Newspaper Page Text
THE ALASKA DAILY EMPIRE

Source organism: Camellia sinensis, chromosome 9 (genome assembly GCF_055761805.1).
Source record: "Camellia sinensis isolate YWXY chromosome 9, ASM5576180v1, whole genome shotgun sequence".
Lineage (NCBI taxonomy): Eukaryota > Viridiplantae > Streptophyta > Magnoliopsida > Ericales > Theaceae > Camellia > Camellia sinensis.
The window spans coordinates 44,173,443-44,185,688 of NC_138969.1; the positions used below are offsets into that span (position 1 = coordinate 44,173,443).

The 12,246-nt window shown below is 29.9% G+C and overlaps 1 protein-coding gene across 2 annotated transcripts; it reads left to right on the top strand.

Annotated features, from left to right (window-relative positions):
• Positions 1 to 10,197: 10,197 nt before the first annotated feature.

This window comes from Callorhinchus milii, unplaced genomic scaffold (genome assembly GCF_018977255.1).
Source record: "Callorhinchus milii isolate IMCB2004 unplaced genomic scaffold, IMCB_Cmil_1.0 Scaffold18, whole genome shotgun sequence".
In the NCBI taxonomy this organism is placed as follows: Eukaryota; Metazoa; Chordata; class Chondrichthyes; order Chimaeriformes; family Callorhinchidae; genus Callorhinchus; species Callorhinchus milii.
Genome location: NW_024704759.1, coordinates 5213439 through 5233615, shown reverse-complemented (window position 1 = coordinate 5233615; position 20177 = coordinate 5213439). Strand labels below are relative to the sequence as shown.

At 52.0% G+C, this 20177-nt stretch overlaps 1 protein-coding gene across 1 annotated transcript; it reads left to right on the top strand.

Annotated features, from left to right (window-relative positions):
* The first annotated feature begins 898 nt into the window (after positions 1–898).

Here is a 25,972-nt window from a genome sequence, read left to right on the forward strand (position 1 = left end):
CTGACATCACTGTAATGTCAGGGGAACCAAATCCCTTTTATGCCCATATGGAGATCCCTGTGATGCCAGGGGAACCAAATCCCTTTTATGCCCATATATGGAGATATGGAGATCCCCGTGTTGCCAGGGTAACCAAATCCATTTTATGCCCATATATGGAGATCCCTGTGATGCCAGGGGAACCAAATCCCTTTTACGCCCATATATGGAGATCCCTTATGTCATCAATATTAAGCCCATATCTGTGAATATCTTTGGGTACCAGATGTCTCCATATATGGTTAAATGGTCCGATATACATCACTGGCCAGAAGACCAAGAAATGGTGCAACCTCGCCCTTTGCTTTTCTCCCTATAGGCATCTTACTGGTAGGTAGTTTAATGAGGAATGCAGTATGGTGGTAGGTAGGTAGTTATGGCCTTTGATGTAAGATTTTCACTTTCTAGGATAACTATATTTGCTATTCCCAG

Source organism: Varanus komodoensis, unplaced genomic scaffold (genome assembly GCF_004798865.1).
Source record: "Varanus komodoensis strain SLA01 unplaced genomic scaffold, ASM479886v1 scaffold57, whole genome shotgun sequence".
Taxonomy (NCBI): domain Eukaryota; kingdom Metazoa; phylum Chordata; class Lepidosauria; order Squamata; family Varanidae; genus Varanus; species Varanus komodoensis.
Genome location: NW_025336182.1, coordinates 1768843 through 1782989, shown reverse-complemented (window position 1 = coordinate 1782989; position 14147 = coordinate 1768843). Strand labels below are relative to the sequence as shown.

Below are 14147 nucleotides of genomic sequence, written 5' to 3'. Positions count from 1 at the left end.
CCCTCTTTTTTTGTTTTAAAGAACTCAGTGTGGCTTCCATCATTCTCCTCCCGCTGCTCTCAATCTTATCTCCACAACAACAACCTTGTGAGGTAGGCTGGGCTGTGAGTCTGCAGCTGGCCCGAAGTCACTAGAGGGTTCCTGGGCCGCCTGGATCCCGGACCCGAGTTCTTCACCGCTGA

VOL IV, NO 471 JUNEAU, ALASKA, TUESDAY, MAY 19, 1914 PRICE, TEN CENTS President Alexander and Guests In Capital Gty The Admiral Sam peon arrived at noon today with the large party of ex cursionists, business men and their famlles. Tor the most part from Seattle and Tacoma, who are the guests of President H. F. Alexander, of the Pa aMe Alaska Navigation company. ^The ship spent some time at Douglas'and "many of the party visited the big Trei.dwell mills and mines. Mixyor John Reck went over to Doug las on an early ferry and welcomed the entire party to Juneau. B. L. Thane, D. D. Mulr and other well known min ing men of Juneau and many of the boat a ess men formed an Impromptu reception committee. The visitors wen- shown about town and to Sheep creek and other places where big work Is underway. Richard E. Hayes, of the Tacoma Ledger, speaking of the excursion con tributes the following: 'The party, which has been referred to by papers of the Sound as the 'bil lion-dollar tour" on account of the many millions of capital represented through Its members, steamed from Se attle last Friday night and every inch of tie voyage north bright sunshine and smooth seas have shown to fine advantage the magnificence of the coast scenery. On board are many who have toured through Europe and they declare with enthusiasm that Switzerland. Norway and Sweden, where the scenery of the Old Country groat, haven't a thing over the Alas ka tour. Here the scenic wonders stretch for hundreds of miles along the coast, while over in the European conn tries, it is obtained on the install ment. plan?'bits' here and there." President Alexander is unable to conceal the delight he takes In being host to the interesting party. It is evident that he feels that great good is to result from the excursion. Ac companying the party also is B. F. Wat* son. Alaska agent for the Pacific Al aska Navigation company. It Is planned for the Admiral Samp son with the excursion party on board to sail from Juneau for the West ward some time this evening. Among the ports of call for the excursion are the following: Ketchikan. Juneau. Douglas. Gypsum. Cordova. Valdez. Seward. Fort Liscum, Katalla. Knlk, Latouche. Seldovia and Petersburg. The excursionists include the follow ing: From Seattie: A. B. Stewart, president Stewart & Holmes Drug Co.; C. H. Clarke, presi dent, Kelley-Clarke Co.; E. C. Wagner, manager Bank of California; Albert Rhodes, president Rhodes Co.; J. T. Heffernan. president Heffcrnan Engine Works; G. V. Holt, manager Canadian Bank of Commerce; O. D. Fisher, vice president Fisher Flouring Mills Co.; C. H. Lilly, president C. H. Lilly Co.; CapL O. J. Humphrey, Alaska Com mercial Co.; John Dreher, The Times; M. J. Costello, assistant traffic mana ger Great Northern Railway; CapL J. S. Gibson, president Washington Stev edoring Co.; George J. Danz, vice-pres ident Hoflus Steel & Equipment Co.; T. J. Dillon. The P. I.; M. A. Arnold president First National Bank; Her vey Lindely, president Rainer Club; George Albers, president Albers Bros. Milling Co. From Tacoma. C. B. Hurley, president Hurley-Mas on Co.; P. J. Fransioll, president P. J. Fransioll Co.; Richard E. Hays, The Ledger; George Scofield. manager Sav age-Scofleld Co.; J. L. Carman, presi dent Carman Manufacturing Co.; L. F. Gault. Arrlss. Campbell & Gault; Dr. Grant S. Hicks; H. A. Rhodes, pres ident Rhodes Bros. Co.; W. H. Pringle, vice-president Scandinavian ? American Bank; A. F. Albertson, acting chair man National Bank of Commerce; W. R. Nichols, president Pacific Coast Gypsum Co.; J. W. Dempsey, Treas urer Dempsey Lumber Co.; John S. Baker, president Fidelity Trust Co.; Everett G. Griggs, president St. Paul & Tacoma Lumber Co.; A. V. Love president L<jve-Warren-Monroe Co.; Thomas Carstens, president Carstens Packing Co.; F. S. Harmon, president F. S. Harmon & Co.; C. H. Hyde, pres ident West Coast Grocery Co.; John B. Stevens, president J. B. Stevens & Co.; C. A. Pratt, treasurer Pacific Box Co.; From Other Cities: W. J. Patterson, manager Hayes & Hayes, Bangers. Aberdeen: George P. Griffiths, president Falrchild-Gilmore Wllton Co.. Los Angeles; J. T. McChes ney, capitalist. Everett. ? ? ? NEWSPAPER MEN AMONG EXCURSIONISTS ?*? T. J. Dillon, managing editor of the SeattlePost-Intelligencer; John Dreher. of the Seattle Times, and Richard Hayes, of the Tacoma Ledger, form a very interesting party of newspaper men who are among the excursionists aboard the Admiral Sampson. Mr. Dil lon in accompanied by Mrs. Dillon. MATT BUTTON LEASES THE HOGAN'S FLATS + Matt Button, the Alaska pioneer who operates Button's Rooming House at 120 lie ward street. Britt's Pharmacy Building, yesterday concluded a lease of Hogan's Plats. He will improve' the place and conduct it as a first class apartment house. THE WEATHER TODAY. Twenty-four hours ending at 3 p. m.: Maximum?54. Minimum?42. Precipitation?.03. Cloudy. TREADWELL WINS SUIT IN CIRCUIT COURT The United States Circuit Court of appeals, holding At San Francisco, has reversed the findings of Judgo Peter D. Overfleld of the district court for the First Judicial Division of Alaska In the great suit brought by the Al aska-Gasttneau Mining company agatnst the Tread well company over the Sheep creek power contract. This news was conveyed to J. A. Hellenthal of the Arm of Hellenthal & Hellenthal, attorneys for the Trcadwell company. In a cablegram received from San Francisco yesterday. Judge P. D. Overfleld decided the case in favor of the Alaska G&stlneau Mining company and the Tread well company took an appeal to tho Circuit court of appeals. The case was ar gued before that court In October of last year. Attorneys L. P. .Shackle ford and Albert Fink argued for the Alaska Gastlneau company and J. A. Hellenthal for Treadwell. SEATTLE ORGANIZATION HONORS ALASKA BUREAU I Now that the Alaska Bureau, in the final passage of the Alaska railroad bill, has .seen the fyrst substantial fruits of its efforts for the develop ment of Alaska, its executive commit tee deemed it only an act of justice to present its successive chairmen, who have so successfully piloted it during its existence of less than three year, with some token of their approcfllation of their devotion to the cause. The Bu reau has therefore had a suitable reso lution expressing these sentiments en grossed on vellum, with a soft leather backing, for Messrs. J. E. Chilberg. Col. Wm. T. Perkins and Scott C. Bene, respectively, and it is hoped that these will be associated wltb pleasant memories in the years to come of work well and faithfully done in the years that are gone. ? New Seattle Chamber of Commerce Record. SKAGWAY ROAD TO BE SURVEYED AT ONCE Supt. J. C. Hayes of the Alaska road commission will leave for Skagway on the Jefferson accompanied by L. T. Merry, the well known civil engineer for the purpose of surveying the gov ernment wagon road from Skagway to the summit of White Pass and the In ternational boundary line where It will connect with the British Columbia road to Atlln. It Is planned to event ually make it a good automobile road from Skagway to Dawson. ? ? ? CLASS "A" Tonight at the Orpheum the follow ing A-l bill will be-presented: "The Phantom Ship." a drama by the Edison company. "The Belle of North Wales," is a Kalem drama, actually produced In Wales. "Grogan's Foundling" is a comedy by the Vitagraph company, featuring Kate Price. Vandyke Brook and Helen Costellc, the child actress. "The Artist and the Brute," is an exceptionally good animal picture, showing Kathlyn Williams, the artist, in a hand to hand battle with a real live leopard. , t w FAULKNER NOW FREE OF CARE?WILL REST H. L. Faulkner, former United States marshal for the First Judicial Division of Alaska, completed his inventory, fin ished checking up and filed his last ac counts, covering the period from April 1 to May 13. 1914, with the clerk of the district court at 11 o'clock this morning. "I am now going in for a good time," said he. "for the next two months. I think Mrs. Faulkner and I will leave for the South very soon. We will visit a part of. the time with old friends at Cashmere, Eastern Washington." injunction suit over watrfront property This morning C. F. Sheldon filed an injunction suit against Mrs. Kate A. Kabler to restrain the latter from hold ing a tract of tide lands 150 feet in width adjoining and fronting the Shel don homestead tract. ~ asking divorce. Nellie Pederson has filed suit for di vorce from her husband. John Peder son. alleging cruelty for cause of ac tion. The couple were married in Ket chikan on Sept 21, of last year. Hello! We have Just received a shipment of Panama straw, and are now ready to take orders for making ladies and gents Panama hats. Alas ka Cleaners and Dyers. Phone 299. tf Before throwing away your old hats please phone 299 and get the hat doc tor's advice. Alaska Cleaners and Dy ers. x 5-18-tf We have just discovered a new pro cess for taking away the shiny gloss of your suits. Call 299 and be con vinced. Alaska Cleaners and Dy ers. - 5-18-tf ladies' hair goods. We specialize in rare shade switches, etc., made to order. THE VOGUE, Mrs. Albert Berry, opposite the Or pheum. Phone Main 243. Tu-Th-Sa. MORE BUILDINGS FOR LOWER FRONT George F. Forrest, proprietor of the Juneau Iron Works will Immediately Improve his large tract of ground north of and adjoining the Juneau Iron Works, on lower Front street, with a handsome now buslnoss block. The building will be 72 x 100 feet with a frontage on Front street one of which will be used by Mr. Forrest as a supply storo and depot for machinery and fit tings. The rear of the building will, contain, a large space in which will be located the plumbing, blacksmith, and machine shops of the Juneau Iron Works. Mr. Forrest expected to lot the con tract for the erection of the new build ing, today and it calls for an early completion. The building occupied at present by the Juneau Iron Works will be moved back so as to allow for the widening of Front street which is now underway. Immediately south of the present lo cation of the Juneau Iron Works Mr. Forrest will erect at an early date the large new automobile garage for tho W. F. Merchant Motors company. This building will be 48 x 100 and will be built by day labor. ALASKA COMMISSION " IN SEATTLE TODAY SEATTLE, May 19.?Lieut Freder ick xMears and Thomas K. Riggs, mem bers of the Alaska railway commis sion, wjll arrive here this evening, and will be welcomed at the 'Arctic Club. They are to be the guests of the Com mercial Club at a luncheon Thursday. OVERLAND MAIL TO BE EXPERIMENT ONLY The telegraphic dispatches from'Se attle which said that the Alaska road commslslon will establish an overland mall service this summer from either Valdez or Chitlna by automobile was not wholly correct, according to Col. W. P. Richardson who was in Juneau Saturday. "I simply promised tho Postofllco De partment," said Col Richardson, "that the road commission would, _ln the prosecution of its regular work, make one or two experimental trips with mall from one or both of the points mentioned, and provide the Depart ment with detailed data from which it could determine the advantage of such a service and its probable cx I pense. We will be able to do that ; without expenso to the Department and with little or no expense or Incon venience to the road commission." DEFYING DEPARTMENT WATERFRONT RULINGS ?+?? This morning waterfront locators arc busily engaged in erecting struc tures on the tldelrfnds lmfnedlately In front of the Federal court house site, despite the fact they have been warn ed to desist by the United States mar shal's office under Instruction from the department of justice. Several months ago District Attor ney John Rustgard received Instruc tions not to molest those for the pres ent who already occupied portions of the waterfront in question but to make it plain to them that they would ac quire no rights by reason of being al lowed to remain. Recently another let ter was received by the district at torney's office in Juneau stating that the people already on the ground should not be removed at present but, that no new structures were to be per-| mitted on the premises. ? ? ? l PROTOPAPAS CALLED TO NOME FOR SPRING CLEANUP ? ? James Protopapas manager of the Royal Fruit company, has received ca blegrams from his Nome associates, urging him to come to Nome at once on account of the spring cleanup. He will therefore leave Juneau within the next few days for Seattle and take passage from that fclace for Nome. Mr. Protopapas is largely interested in some Jess creek property on which a large winter dump was taken out. His partner cables that the clean-up will be very good, on this property and that other operators have also had a good season; also that conditions in Nome have imporved generally. Mr. Proto papas will return to Juneau in about three months. FATHER TURNELL GUEST OF FATHER DRATHMAN Rev. Father P. H. Turnell, of Skag way, is the guest of Rev. Father A. R. Drathman of the Catholic church of this place. He will return to Skagway on tho Jefferson. The Very Rev. R. J. Crimont, pre fect apostolic of the Calholic church in Alaska, will return to Juneau on the Alameda. PIONEERS OF ALASKA, ATTENTION! The regular meeting of Igloo No. 6. will be held at Odd Fellows, hall on Tuesday evening. May 19, 1914, at 8 o'clock. All members are requested to attend. CEDRIC DAVIS, Secretary. COOK wants position either as cook, waiter or dlBhwasher. Willing to start with small wages. Trained at cooking school, Norway. Good ref erence. Inquire Scandinavian Groc ery. 6-18-6t FOR RENT?Dining room doing good business. Apply by letter Box F, Ju neau. 5-19-tf. For Sale?The property at 403 Frank ? lin street. Inquire on the premises.? ?5-5-1 m? ELEVEN RESERVE BANKSORGANIZED NEW YORK. May JO.?The Federal reaervo bank for the second roglonal roeervo division was formally launched yeeterday at tho Now York Clearing House when the Albany, Syracuse, Buf " and New York City National banks e sworn In as incorporators^! the ?rvo bank. Eleven Reserve Brinks Organize. WASHINGTON. Ma*' 19.?Eleven of the regional reserve banks wore Incor porated yesterday. This Includes aTl of thctn except the one at San Fran cisco for the twelfth regional resorvo district. The reserve banks for Bos ton, New York, Philadelphia, Rich mond, Cleveland, Atlanta, Chicago, 8t. Louis, Kansas City, Minneapolis and Dallas were organized. The central bank at San Francisco will be organ ized later. CUTTERS GO TO AID WRECKED SHIP WASHINGTON, May 19. ? A tele gram received from Capt. Reynolds slates that the cutter Tahoma ar rived at Unalaskn yesterday and that efforts would bo made by the Tahoma. Unalga and BuffqM to float the can nery ship Paramlta which had beon beached at Lost harbor. The Parmita is a bark of 1582 gross and 1444 net tons; 197.0 feet In length; 38.8 feet beam; 24 feet depth of hold, (and carrying a crew of 18 men. She was built at Freeport, Me., In 1879. Her home port is Son Francisco. AMERIGA HAS NO ENEMYjN WORLD TOKY?, May 19.?Premier Okuma, In an address delivered today, said: "America has no enemy among all the Nations of the world, so what Is the use of fortifying the Panama can al." IRISH NATIONALISTS TO CONCEDE NO MORE i- LONDON May ?Sixty-five Na tionalists have slgnett an ultimatum to be presented to Premier Asonlth, that no further concessions to Ulster be mado In the direction of. the home rule bill further than that of six years ex clusion already oftofed. Falling the acceptance of this by the Ulsterltes, the home rule bill to be parsed as it stands under the parliamentary act, at the latest, before the end of May. ? ? 0 -a ++++++++++ * + + + * + + * + -9- COAL MINERS ORDERED OUT + + + + Columbus, O., May 9. ? A + + strike of all the coal miners in + + Ohio was ordered yesterday. + ? + + + + + + + + + + + + + OREGON POLITICIAN COMMITS SUICIDE ?+? OREGON CITY, Ore., May 19. ? Crushed by the death' ofhls wife and his defeat for the nomination for coun ty treasurer in last -week's primary ?election* James K. Parbe, of this city, killed himself here yosterday. SIMPKINS NEW BINDERY NOW READY FOR BUSINESS ? The Alaska Bindery, recently estab lished in Juneau by George M. Simp kins, is now ready for business. It is located ovor the store of Epstcyn & Gllmour & Co. The bindery 1b fully equipped to do all kinds of binding and ruling. Heretofore work of this na ture was sent to the States. Mr. Simp kins has lived in Juneau a long time and was several years connected with the cuHtomB service. In establishing the new home industry he has shown an enterprise that will meet with the commendation of all hlB friends and business men generally. ONE MORE CHANCE TO SEE "THE MAN FROM HOME" Those who failed to see "The Man from Home!" the Booth Tarklngton clever little comedy produced at the Juneau theatre by local talent, will have another opportunity tonight at tho Lyric theatre in Douglao. The same cast that made such a glowing success in Juneau will appear in tho presentatio utonlght. The curtain will not raise until 8:15 so as to give those who catch the 8 o'clock ferry in Ju neau a chance to see it all. LEAVING FOR WESTWARD. The following have engaged passage on the Admiral Sampson for the West ward : 0., Hanson, 0. W. Billion, R. Povelick, J. B. Fltckcnsteln, Sharon Flickenstoln, A. Egveet, Frank Taschor C. Egveet, all for Knik; Mrs. James Major for Yakutat. AT THE ALASKAN. D. C. McArthur, Vancouver; A. Eg veet, C. Egveet, F. D. Standcr, D. W. Kellnr, Seattle; C. R. Kirk, Kensing ton; A. W. Wright, Mrs. D. Bona, A. Doherty, Juneau. DRAPER CLUB MEETS TONIGHT. The Draper Club will meet tomor row afternoon (Wednesday) at 2:30 with Mrs. Charles Goldstein. LOST?Gold mesh purse, Friday. Reward if returned to Surveyor-Gen eral's office . WORK WANTED?Capable woman de . sires respectable work. Inquire Cir cle City Hotel. 5-19-4L CIVIL WAR IF TROOPS REMOVED CHICAGO, May 19. ? Judge B. B. I.indsoy and five Colorado women passed this city today on their way to Washington to Implore the President not to withdraw troops from Colorado. Ho asserted that Civil War will result If the regulars aro replaced by militia men. Too Horrible to Print. Judgo Lindsay Bald the true story of what transpired at Ludlow Is too hor rible to print. The details of the af fair there, he said, are equalled only In the sacking of Rome, and the pil laging of Carthage. "Colorado is sit ting on tho edge of n volcano," he said. Rockefeller Employs Guards. NEW YORK, May 19.?Owing to the hovering of numerous people be lieved to be members of the I. W. W. and Socialists about his estate on the Pocantlco hills, John D. Rockefeller has doubled the number of gunrds em ployed, and installed additional light on tho grounds. ONLY RELIGION AND * PATRIOTISM IN WAY WASHINGTON, May 19.?Vice-Pres ident Thomas R. Marshall In an ad dress yesterday declared that one of the American ills Is that "there Is too much Bclence, so-called, in the educa tional system and too little God Al mighty." He said somo day he would forget all other political parties and join the Socialists, "but never until that party becomes the friend of tho church, and never while it flaunts the red flag onl the streets." PALMER, PENROSE AND PJNCHOT TO WIN WASHINGTON, May 19.?It appears to b<? a foregone conclusion that In the State-wide primaries that are in progress today in Pennsylvania that A. Mitchell Pnlmcr, Boles Penrose and Gilford Plnchot will receive the Demo cratic, Republican and Progressive nominations respectively for tho Unit ed States Senator. WINSTON CHURCHILL LOOPS LOOP IN AIR ?+? LONDON, May 19.?First Lord or the Admiralty Winston Churchill as a passenger of Aviator Hamel yesterday looped-the-locp six times. He said af terward that he enjoyed the exper ience. MORE WORK ON THE -SALMON CREEK ROAD ?t? Two teams will arrive soon, accord ing to Supt. J. C. Hayes of the Alaska roaj} commission, and will be employ ed In graveling the Salmon creek road where it crosses the Lemon creek flats. Another much needed improvement that Is to bo done soon will be putting in a new brige across the Herbert river near Herbert glacier. Two men will be sent out on this work on tho next trip of the Georgia. CASH REGISTER MADE TO ORDER FOR SPATZ ??? Hi A. T. Spatz, proprietor and manager of the Alaskan Cafe, has Just received a new cash register that Is perhaps the only one of its kind In Alaska. It was mado to order by the National Cash Register company for Mr. Spatz and is designed expressly for the res taurant business. It Is operated by electric motor and registers In tripli cate, keeping perfect account of every transaction with which it Is connect ed. It cost the tidy sum of $500. RECORD BREAKING WORK ON BIG CONCRETE DAM Record brenking time Is being mado on tho dam construction at Salmon creek. Sunday night tho night crew used an average of 240 sacks of cement per hour for the full shift of eight hours, breaking all previous records. Three sacks of cement make, with the sand and gravel added, two-thirds of a cubic yard of conorete.. The dam is now 96 feet high. GARDNER WINS PRIZE. G. A. Gardner won the first prize, a Savage rifle, In the shoot-off of the tie between himself and E. P. Ken dall nt Hardy's Indoor rifle range last night. F. H. Saunders won the auto matic revolver, second prize. W. EI lch Is leading In the shooting for third prize, with R. A. McGregor and Leo Goebel yet to shoot. BAND WILL ENTERTAIN. On Wednesday night May 27, the J. H.S. band will give a public entertain ment and concert In Juneau .theatre. The boys have been faithfully rehears ing for the past several months and have greatly Improved since their last public entertainment last summer. JUNEAU MAN ENGAGED. The engagement of Miss Edna Til ton, of Seattle, to Mrs. C. E. Cart wright, of the B. M. Behrcnds .Mercan tile company of this city, has been an nounced at Seattle. EDWARD KE?GAN WANTED. Notice from relatives at Father Drathman's, Catholic Rectory, Box 153, Juneau, Alaska. NOTED LECTURER HERE. B. B. Haugen, the noted public lec turer Is visiting in Juneau now and Is a guest of the Occidental Hotel. CASEY GETS WELLINGTON. W. W. Casey received 100 tons of . I Wellington coal on one of the late boats. REVOLT IS NEAR AT MEXICO CITY VERA CRUZ, Mex., May 19. ? Dr. Aurclalro Urrutfa, former minister of Che Interior at Moxico City, arrived here this morning, fleeing from the capital because he feared assassina tion. He believes that a revolt is cer tain to occur shortly at the capital. He asserted that the people and the army will soon rid themselves of Huerta. FORAKER TO RUN FOR SENATE ON TOLLS ISSUE CINCINNATI, O.. May 19.?Former Senator Joseph B. Foraker yesterday announced his candidacy for the Re publican nomination for the United States Senate to succeed Senator Theodore E. Burton. His announce ment contained the statement that he would mnke opposition to the repeal of free tolls his platform. v Senators Favor Arbitration. WASHINGTON. 'May 19?Sentiment Is growing among Senators in favor of tho passage of a resolution to submit the free tolls for American ships prop osition to arbitration. Such a resolu tion, It is conceded, could not be pass ed except with the consent of the administration. It Is said that the res olution would be satisfactory to ad ministration supporters if it contained a provision authorizing the President to suspend the operation of the free tolls law until the arbitrators could de cide tho matter. CONGRESS GIVES HALF MILLION TO THE FAIR ?? WASHINGTON, May 19?The House committee yesterday reported favora bly n bill appropriating $500,0000 for a building to house tho government ex hibit at the Panama-Pacific exposition at San Francisco. The building will be used later as an army barracks. INTERESTING NEWS ITEMS FROM HAINES MISSION HAINES, May 15?The route for a railroad between Haines and Fair banks is being extensively advertised by the publicity committee of the Haines Chamber of Commerce. H. P. M. Blrkinbine, civil engineer, went to Skagway Wednesday on busi ness with W. E. Lawson, Dominion surveyor, who will be enguged this summer in surveying between Dalton Post and the Alaska boundary line. H. A. Gibson and Tom Valeur have accepted positions with Mr./Lawson, Dominion surveyor, and have gone to Whltehorso to enter upon their duties. Mrs. A. F. McLenn, who has been holding a position in one of - the schools at Sitka, returned home to day on tho Georgia. ?f? ?|? ?j? ?j? ?/ *j? ?j? ?j* ?j? ?j? ?j? ?j? ?j? * + * ROOSEVELT IS BACK HOME. + + + *, New York, May 19. ? The * ? stenmHhip Adrian, with farmer + *> President Roosevelt and son, + ? Kcrmit, on botfrd, arrived in + * quarantine this afternoon. + + 4. t * .j. .;. ?> 4. + + 4. 4. 4. 4. 4. ?> + 4. 4 NORTHWESTERN SAILS FROM SEATTLE FOR THE NORTH SEATTLE, May 19. ? The North western sailed from this place last night with the following named pas sengers for Juneau: William Gllllland, H. E. Parker, Gro ver Clary, Miss Hazel Watson, Miss Hattie Mora, Geo. G. Hunter, K. D. Mcintosh, Mark Stringer, Ned Will iams, A. B. Converce, Miss Tercsea Lundqulst, Swnn Lundqufst, Hilda Lundquist, A. C. Stringer and wife, S. Smith, Chris Woods, Robert Sammis, Gus Rogers and eleven steorage. ARRIVALS ON SAMPSON. The Admiral Sampson, arriving tq day, brought the following named pas senger for Juneau: A. S. Dautrick, Adolph Randall, An na Randall, J. P. Randall, Milo Kelly, Mrs. Milo Kelly, Herbert Howard, M. P. Moser, E. C. Walgren, N. G. Han son, W. S. Bayless, R. A. Bakkc, Mrs. R. A. Bakke, J. D. Callaway, Mrs. J. D. Gnllaway, Miss Bertha Gallaway, and Ave steerage. FRIDAY 13 GOOD ROADS DAY IN WASHINGTON OLYMPIA, May 19.?Friday will be good roads day In Washington ,so des ignated by Gov. Ernest Lister. The day will be observed in various parts of the State. CITY OF SEATTLE COMING. SEATTLE. May 19.?The City of Se attle sailed Sunday nighf with the fol lowing passengers for Juneau: V. K1 Sheldon, M. L. NclBon, Dan Wharton. C. C. Putnam. L. W. Stovin, C. W. Bowman, C. A. Hauser and seven steer age. AMERICAN CONSUL GENERAL IS DEAD AT LONDON LONDON, May 19.?John Lewis Grif fiths, American consul-general at this place, died yesterday of disease of the heart. ? WANTED?Two girls for second , work. Apply Mrs. Hellerch, Douglas. 5-19-tf. Wilson Instructs Delegates That Huerta Must Go WASHINGTON. May 19.?American Peace Commissioners Justice Joseph R. Lamar and Frederick W. Lehmonn departed today for Nlagra Falls, Can ada, where they will meet the media tors and the representatives of Mexi co in the peace conference tomorrow. They were instructed by President Woodrow Wilson before their depart ure that: 1. The United States troops will be keiJt at Vera Cruz until a definite set tlement of the Mexican situation is reached. 2. That the President must insist upon the necessity of the elimination of Huerta. 3. That a strong provisional gov ernment, pledging itself to hold a fair election under the Constitution, must be provided. . ? 4. That account should be taken of the economic principles for which Car ranza and Zapata have been fighting. Conference Begins Tomorrow. NIAGRA FALLS, Canada, May 19.? The mediators in the American-Mexi can difficulties will meet here tomor row. Quarters have been provided, and Canadian officials will officially welcome the mediators and delegates tomorrow. Taft Criticises Administration. NK WYORK. May 19.?Former Pres ident William H. Taft in a "Peace" ad dress yesterday said: "If in our course toward Mexico in the past year we had not exerted such influence as we have in the aid of one of the contending parties there we should not now be so near interven tion and war as we are." ROOSEVELT EAVORED NEW HAVEN MERGER -+? WASHINGTON. May 19. ? Former President CharleB S. Mellon, testlfy inb before the InterHtatc Commerce Commission today, said that the amal gamation of the New Haven and Bos ton and .Maine roads was favored by former President Roosevelt. He al so told of his differences with J. Pler pont Morgan, saying: "I held Morgan more away than any other man." GEOGRAPHER SCOFFS AT ROOSEVELT'S NEW RIVER ?+? LONDON, May 18. ? Sir Cloments V Markham, the distinguished explorer and geographer, scoffs at Col. Roose velts Rio do Duvida (River of Doubt). "This new river, according to Col. Rooscvelts' particulars of latitude and longitude, apparently is made to rise on the other side of the great Cordil lera Del Norte range at a point in the valley of the Tapajos River. Then the river would, according to this ac count, take a northerly direction and would then apparently have to cross at least a dozen other rivers before flowing into the Madeira." Markham thinks Roosevelt was on the Canuma river, which has been known for many years, though 300 miles of which has not been traversed. SENATOR CULBERSON BACK IN HIS SEAT WASHINGTON, May ID.?Senator Charles A. Culberson, of Texas, after an nbsencc from the Senate chamber for 18 months on account of sickness, resumed his seat in the Senato cham bers yesterday. He was warmly greet ed by thcv other Senators. AMERICAN CONTESTANT OUT IN ONE ROUND ?+? SANDWICH, England, May 19.?Je rome D. Davis, representing the United States, was eliminated In the first round for the amnteur golf cham pionship of Great Britain. WHEELER DECLINES TO SERVE ON RESERVE BOARD WASHINGTON, May 19.?Harry A. Wheeler,' vice-president of the Union Trust company, Chicago, today de clined to serve on the regional reserve banking board to which he had been appointed. MISSING NORWEGIAN EXPLORER TURNS UP ?+? BERLIN, May 19.?Baron Von Nor denskjold. leader of the Norwegian South American exploring expedition, which was reported as having been killed by Indians, arrived at Trinidad, Bolivia, yesterday. SEATTLE STILL LEADS AS HEALTHFUL CITY WASHINGTON, May 19? A bulle tin issued today by the census bureau gives Seattle first plnce as the most healthful city In the United States. This record has been held by Seattle for the last four years. BANDITS ROB EASTERN WASHINGTON BANK SPOKANE, Wash., Mny 19?Band Its locked the cashier of the State Bank of Spangle, at Spangle, In a vault, took $4,000 and fled In an auto mobile this morning. Three women?Mrs. A. A. Jewell, Mrs. F. E. Johnson and Mrs. E. M. Kc.ve8?were elected to the newly or ganized school board at ChatAnika in the Fairbanks district. ?